NEW YORK — Sprint’s big turnaround effort isn’t going so well.
The wireless carrier announced Monday that it’s laying off 2,000 people, after posting another quarter of massive losses.
Sprint lost 272,000 contract subscribers and $192 million in its most recent quarter, which it described as “transitional.”
“We have started a transformational journey,” new CEO Marcelo Claure said in a statement. “While the company continues to face headwinds, we have begun the first phase of our plan and are encouraged with the early results.”
Shares of Sprint fell 3% in afterhours trading.
Sprint brought in Claure in August to lead its turnaround effort after abandoning plans to merge with T-Mobile because of the difficulty in getting the deal approved by antitrust regulators. That merger would have created a combined entity with a subscriber count to rival that of industry leaders Verizon and AT&T.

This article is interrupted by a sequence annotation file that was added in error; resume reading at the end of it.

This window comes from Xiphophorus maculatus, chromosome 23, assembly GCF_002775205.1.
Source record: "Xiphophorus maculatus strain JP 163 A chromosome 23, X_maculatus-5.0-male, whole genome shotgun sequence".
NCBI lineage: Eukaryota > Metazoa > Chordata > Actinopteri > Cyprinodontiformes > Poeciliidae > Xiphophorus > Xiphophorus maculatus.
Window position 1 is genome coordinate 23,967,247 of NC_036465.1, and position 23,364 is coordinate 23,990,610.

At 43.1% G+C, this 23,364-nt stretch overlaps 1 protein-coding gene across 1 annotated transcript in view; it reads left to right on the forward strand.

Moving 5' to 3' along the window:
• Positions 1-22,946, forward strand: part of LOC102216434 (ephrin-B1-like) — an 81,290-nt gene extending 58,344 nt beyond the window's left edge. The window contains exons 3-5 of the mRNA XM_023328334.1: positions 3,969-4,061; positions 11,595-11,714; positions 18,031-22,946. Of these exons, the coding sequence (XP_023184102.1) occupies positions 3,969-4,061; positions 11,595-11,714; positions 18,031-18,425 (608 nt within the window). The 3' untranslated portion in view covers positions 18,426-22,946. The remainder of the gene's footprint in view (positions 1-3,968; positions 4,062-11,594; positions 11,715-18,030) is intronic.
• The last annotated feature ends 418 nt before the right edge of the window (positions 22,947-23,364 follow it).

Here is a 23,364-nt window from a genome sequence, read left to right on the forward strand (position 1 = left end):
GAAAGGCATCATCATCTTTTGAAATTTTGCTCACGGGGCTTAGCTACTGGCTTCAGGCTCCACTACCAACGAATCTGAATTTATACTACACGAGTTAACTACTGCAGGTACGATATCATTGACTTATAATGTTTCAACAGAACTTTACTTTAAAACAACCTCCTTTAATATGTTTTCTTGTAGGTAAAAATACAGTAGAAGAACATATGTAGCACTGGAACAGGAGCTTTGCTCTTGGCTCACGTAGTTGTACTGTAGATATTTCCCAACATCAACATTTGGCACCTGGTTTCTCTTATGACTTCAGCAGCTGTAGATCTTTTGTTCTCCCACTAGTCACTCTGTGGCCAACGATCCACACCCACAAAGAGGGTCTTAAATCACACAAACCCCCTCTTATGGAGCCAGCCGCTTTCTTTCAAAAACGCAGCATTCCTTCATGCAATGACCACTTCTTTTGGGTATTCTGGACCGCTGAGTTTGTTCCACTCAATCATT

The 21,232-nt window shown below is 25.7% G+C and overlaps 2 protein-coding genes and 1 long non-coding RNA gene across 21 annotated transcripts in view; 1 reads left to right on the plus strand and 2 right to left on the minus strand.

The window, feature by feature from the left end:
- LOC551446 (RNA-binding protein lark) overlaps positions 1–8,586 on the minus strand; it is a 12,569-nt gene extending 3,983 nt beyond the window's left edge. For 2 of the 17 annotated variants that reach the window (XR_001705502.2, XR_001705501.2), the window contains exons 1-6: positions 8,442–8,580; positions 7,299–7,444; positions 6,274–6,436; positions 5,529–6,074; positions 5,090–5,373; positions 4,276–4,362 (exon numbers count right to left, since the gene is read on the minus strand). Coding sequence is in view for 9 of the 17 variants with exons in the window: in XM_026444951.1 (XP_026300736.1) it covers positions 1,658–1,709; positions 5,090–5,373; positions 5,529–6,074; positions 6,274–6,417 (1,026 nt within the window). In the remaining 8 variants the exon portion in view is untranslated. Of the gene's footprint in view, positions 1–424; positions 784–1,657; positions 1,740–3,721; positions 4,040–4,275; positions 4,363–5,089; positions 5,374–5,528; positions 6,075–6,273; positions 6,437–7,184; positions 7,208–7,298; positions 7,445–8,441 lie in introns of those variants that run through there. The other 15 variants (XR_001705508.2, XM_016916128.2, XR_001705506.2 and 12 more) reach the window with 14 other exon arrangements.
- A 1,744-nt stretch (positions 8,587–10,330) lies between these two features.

Claure, who formerly headed wireless equipment and service company Brightstar, pledged following his hiring to make Sprint more “aggressive in the marketplace,” and the company has since overhauled its pricing.
But Sprint faces a difficult road ahead. Though its speeds are improving, it still has by far the slowest 4G network of its rivals. It was rated the worst cell phone service in the nation by Consumer Reports last year. On top of all that, it continues to hemorrhage money and lose customers.